Last edited: Sep 1, 2010
  6. firefly

    firefly Member

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    It's an horrible situation...I visited a silver mine about a year ago in Potosi, Bolivia. I stayed in there for about 2 to 3 hours. I just cannot see myself having to live there for 4 entire months. It's humid and hot and you cannot really breathe normaly because of all the particules in the air. I hope they all come out safe and healthy sometime soon!
     
  7. Anita18

    Anita18 Well-Known Member

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    God I know. I'm not a religious person but I'm praying for mental strength for them every day. Talk about the tiny house thread and going crazy in a small space - this situation is 33 guys in a 500-sq ft living area! They've already been down there a month though, and have organized a living situation for themselves and nobody's gotten physically sick yet, so that's a good sign.
     
  8. Rock2

    Rock2 Well-Known Member

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    Yeah I was surprised that there wasn't a thread. Crazy story.

    I hear they have a few kilometers of tunnels so they can at least move around.

    The other thing I heard is that the hole they plan to drill will only be 35 or 36" wide...so if you're overweight they don't have a plan to get you out. They are depending on the miners losing weight over the next few months and have recommended some activities to reduce their weight. I can't imagine they are eating much anyway so this issue may be moot.

    I hate to bring up morbid things but where do you go to the bathroom? You can't wash, brush your teeth, shave? As with the head and humidity the living conditions will only serve to contribute to the anxiety.

    My thoughts and best wishes are with them.
     
  9. Lacey

    Lacey Well-Known Member

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    I am the most claustrophobic person I know, I cannot imagine what they are going through, and the thought of it lasting months is just impossible to me.
     
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  10. Gazpacho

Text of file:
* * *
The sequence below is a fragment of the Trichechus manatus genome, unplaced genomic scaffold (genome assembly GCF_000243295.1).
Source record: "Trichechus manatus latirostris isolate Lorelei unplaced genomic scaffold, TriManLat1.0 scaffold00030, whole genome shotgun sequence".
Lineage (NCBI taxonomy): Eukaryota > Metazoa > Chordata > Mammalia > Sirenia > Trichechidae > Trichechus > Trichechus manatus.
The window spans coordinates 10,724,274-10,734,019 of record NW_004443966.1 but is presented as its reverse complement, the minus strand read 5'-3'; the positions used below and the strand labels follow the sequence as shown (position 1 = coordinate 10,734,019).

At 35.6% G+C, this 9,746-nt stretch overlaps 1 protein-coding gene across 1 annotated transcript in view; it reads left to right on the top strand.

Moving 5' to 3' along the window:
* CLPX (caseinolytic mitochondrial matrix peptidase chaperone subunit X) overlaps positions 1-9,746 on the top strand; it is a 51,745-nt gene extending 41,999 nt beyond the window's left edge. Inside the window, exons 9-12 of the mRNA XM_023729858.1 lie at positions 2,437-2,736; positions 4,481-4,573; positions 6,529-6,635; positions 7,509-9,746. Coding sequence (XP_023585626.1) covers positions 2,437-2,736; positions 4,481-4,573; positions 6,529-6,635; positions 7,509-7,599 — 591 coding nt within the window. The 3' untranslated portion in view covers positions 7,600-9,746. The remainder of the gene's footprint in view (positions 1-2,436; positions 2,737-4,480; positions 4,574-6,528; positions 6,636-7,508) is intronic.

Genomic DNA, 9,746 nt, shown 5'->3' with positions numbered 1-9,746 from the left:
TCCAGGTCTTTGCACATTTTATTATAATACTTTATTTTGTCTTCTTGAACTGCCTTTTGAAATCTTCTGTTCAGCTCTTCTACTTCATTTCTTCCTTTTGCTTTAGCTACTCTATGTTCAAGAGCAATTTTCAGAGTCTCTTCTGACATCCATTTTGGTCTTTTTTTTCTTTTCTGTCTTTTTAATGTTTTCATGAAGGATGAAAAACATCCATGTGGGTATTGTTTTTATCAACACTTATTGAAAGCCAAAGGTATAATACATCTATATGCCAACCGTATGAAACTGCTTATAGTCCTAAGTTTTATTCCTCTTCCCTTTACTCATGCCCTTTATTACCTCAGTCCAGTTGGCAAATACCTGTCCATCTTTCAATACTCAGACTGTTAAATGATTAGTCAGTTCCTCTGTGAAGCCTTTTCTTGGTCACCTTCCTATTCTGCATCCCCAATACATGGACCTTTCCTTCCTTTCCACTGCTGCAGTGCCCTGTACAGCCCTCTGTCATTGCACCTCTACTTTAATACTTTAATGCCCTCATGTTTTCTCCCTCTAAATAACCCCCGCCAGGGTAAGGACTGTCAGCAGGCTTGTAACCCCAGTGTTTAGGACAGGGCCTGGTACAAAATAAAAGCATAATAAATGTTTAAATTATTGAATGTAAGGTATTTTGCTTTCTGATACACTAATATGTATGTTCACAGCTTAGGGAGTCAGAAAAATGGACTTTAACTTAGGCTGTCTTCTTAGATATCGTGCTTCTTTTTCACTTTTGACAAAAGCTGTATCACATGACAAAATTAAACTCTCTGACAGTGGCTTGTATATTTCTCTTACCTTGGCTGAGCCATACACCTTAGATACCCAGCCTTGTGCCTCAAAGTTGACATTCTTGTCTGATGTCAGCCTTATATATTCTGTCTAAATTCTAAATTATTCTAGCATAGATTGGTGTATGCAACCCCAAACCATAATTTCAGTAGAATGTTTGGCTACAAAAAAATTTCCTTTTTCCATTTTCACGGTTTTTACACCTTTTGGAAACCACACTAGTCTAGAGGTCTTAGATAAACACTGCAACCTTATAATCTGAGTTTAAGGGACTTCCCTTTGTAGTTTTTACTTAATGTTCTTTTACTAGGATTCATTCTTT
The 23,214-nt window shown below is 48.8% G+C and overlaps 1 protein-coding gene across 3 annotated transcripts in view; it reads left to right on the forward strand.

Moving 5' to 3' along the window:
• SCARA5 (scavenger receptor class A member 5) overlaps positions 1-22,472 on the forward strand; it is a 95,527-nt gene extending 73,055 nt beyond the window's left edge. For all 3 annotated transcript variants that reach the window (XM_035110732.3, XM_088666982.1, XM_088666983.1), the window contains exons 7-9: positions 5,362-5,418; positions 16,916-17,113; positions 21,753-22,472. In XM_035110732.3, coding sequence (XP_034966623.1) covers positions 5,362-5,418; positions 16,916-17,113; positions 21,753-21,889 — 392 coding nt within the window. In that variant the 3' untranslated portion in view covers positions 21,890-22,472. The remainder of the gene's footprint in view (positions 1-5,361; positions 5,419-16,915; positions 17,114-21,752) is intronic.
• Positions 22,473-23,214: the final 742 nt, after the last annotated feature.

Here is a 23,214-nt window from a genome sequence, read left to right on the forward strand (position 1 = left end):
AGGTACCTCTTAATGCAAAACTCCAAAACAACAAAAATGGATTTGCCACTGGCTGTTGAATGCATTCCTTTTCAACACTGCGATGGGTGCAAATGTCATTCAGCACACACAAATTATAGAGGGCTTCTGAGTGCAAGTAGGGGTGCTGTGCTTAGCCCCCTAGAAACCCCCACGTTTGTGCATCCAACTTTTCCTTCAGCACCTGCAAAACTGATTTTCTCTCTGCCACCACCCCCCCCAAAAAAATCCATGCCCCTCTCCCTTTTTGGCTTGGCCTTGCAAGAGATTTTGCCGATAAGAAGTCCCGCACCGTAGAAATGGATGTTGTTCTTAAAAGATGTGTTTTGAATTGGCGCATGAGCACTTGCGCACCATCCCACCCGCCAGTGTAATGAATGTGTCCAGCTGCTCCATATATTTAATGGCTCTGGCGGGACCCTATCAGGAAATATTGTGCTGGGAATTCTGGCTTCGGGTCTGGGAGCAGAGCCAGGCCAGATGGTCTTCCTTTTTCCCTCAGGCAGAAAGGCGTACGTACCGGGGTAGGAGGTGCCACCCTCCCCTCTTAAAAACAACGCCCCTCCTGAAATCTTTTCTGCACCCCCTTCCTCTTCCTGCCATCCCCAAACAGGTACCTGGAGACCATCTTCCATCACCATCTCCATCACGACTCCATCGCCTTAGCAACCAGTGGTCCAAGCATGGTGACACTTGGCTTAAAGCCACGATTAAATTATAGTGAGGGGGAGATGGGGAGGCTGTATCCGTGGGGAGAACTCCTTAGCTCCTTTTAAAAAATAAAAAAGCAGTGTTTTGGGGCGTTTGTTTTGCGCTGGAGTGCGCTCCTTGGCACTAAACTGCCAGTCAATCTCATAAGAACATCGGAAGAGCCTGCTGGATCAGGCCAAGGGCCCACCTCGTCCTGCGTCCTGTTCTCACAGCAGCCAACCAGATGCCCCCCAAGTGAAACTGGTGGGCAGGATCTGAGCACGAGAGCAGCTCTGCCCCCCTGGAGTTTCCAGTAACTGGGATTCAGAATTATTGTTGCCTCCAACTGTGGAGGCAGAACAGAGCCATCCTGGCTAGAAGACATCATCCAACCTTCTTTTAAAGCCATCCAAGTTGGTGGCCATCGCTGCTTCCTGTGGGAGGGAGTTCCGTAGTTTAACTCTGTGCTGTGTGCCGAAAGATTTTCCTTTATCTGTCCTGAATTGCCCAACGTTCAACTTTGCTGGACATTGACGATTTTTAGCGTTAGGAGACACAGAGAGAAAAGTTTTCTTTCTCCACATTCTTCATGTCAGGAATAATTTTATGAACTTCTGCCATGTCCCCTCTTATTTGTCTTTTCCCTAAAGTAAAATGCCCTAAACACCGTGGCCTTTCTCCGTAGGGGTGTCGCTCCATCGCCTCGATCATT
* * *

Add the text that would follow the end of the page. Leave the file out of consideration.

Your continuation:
Gazpacho Well-Known Member

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    Actually, the hole will only be 26" wide. The men are eating plenty now, making it tricky. They lost about 20 pounds each during the 17 (!!) days they spent before being found. Some men became dangerously underweight, but a few men, who had been obese prior, are still too overweight to fit in the rescue hole. They have to give them the same food to avoid tensions, so a reduced-calorie diet isn't an option. The mine isn't exactly a place to do cardiovascular activities, and based on the video, the overweight miners are older, so challenging exercise could be dangerous in that heat and humidity.

    During the 17 days before they were discovered, they used the far end of a tunnel to urinate and defecate. There wasn't much of it because they weren't eating or drinking. Now that they're eating and drinking a lot, I can't believe they're still letting 33 men use the tunnel end :yikes: Talk about unsanitary! What about e-coli? Wouldn't it be better for them to go in containers and send it up?

    As far as the other activities you mention, the men have gotten toothbrushes, razors, shampoo, etc. They're really making a huge effort to keep them comfortable, but there's only so much they can do, and I'm not sure some of their decisions have been good.
     
  11. Anita18

    Anita18 Well-Known Member

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    26" wide??!?! That's MY waist size, and I'm an underweight woman! I cannot get any thinner, I'm already all bone around my hips! My bf is a little wisp of a guy (he can almost fit in my pants!) and his waist is 30".

    So unless all of the miners are short tiny dudes, I cannot fathom how they can figure 26" wide tunnel is enough for everybody! Heck, 26" is my waist circumference and my shoulders are wider!

    I read that today was the first time they had hot food, but it didn't say how much they were given. Food for 33 guys is quite a lot to send down a tiny tunnel...
     
  12. genegri

    genegri Active Member

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    I am guessing 26" is the diameter of the hole. It should be big enough for most people.

    But all together, what a terrible situation.

    The pocket they are trapped in seems to be quite large so everyone has space. That's one good thing. But still, I can't imagine living in such darkness, heat and humidity for four months.
     
  13. Gazpacho

    Gazpacho Well-Known Member

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    26" diameter, not circumference :) The 26" is the diameter of the hole, but the diameter of the basket will be significantly less because they need ample room on the sides to avoid scraping against the hole.